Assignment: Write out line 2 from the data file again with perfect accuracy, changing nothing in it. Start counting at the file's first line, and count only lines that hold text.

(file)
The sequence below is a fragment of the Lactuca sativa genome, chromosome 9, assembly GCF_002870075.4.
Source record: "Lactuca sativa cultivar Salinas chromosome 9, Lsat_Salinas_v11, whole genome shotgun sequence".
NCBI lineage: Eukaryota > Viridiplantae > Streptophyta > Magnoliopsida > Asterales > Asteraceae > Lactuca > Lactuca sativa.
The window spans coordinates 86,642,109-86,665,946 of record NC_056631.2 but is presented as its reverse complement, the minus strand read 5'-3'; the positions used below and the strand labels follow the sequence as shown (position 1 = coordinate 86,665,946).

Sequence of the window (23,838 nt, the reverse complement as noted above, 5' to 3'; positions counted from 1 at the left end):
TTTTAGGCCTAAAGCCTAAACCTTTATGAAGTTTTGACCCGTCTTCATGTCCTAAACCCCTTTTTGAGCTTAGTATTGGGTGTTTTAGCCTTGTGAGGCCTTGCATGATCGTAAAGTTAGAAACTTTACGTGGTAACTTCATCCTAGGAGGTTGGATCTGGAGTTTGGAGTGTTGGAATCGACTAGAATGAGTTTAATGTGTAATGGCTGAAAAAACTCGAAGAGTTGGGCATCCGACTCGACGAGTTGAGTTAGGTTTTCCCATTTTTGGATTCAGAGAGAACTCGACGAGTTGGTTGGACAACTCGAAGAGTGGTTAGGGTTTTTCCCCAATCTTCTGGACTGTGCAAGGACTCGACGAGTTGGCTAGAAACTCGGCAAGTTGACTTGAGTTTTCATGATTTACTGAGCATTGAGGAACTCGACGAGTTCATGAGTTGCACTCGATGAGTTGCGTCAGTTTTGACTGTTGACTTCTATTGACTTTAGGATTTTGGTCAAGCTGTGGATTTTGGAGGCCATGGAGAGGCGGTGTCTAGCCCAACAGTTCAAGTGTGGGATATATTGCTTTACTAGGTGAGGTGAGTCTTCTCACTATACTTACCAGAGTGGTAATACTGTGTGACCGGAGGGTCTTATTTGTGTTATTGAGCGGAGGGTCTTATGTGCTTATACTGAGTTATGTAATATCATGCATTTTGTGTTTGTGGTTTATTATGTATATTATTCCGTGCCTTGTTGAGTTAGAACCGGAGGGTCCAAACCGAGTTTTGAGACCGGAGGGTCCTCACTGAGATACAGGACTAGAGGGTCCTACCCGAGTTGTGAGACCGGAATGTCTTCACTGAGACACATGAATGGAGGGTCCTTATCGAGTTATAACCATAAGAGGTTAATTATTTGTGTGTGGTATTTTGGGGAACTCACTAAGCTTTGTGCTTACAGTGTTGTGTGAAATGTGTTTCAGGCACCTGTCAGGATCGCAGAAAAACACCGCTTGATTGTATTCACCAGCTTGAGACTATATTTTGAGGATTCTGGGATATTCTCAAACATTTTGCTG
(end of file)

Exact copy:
Source record: "Lactuca sativa cultivar Salinas chromosome 9, Lsat_Salinas_v11, whole genome shotgun sequence".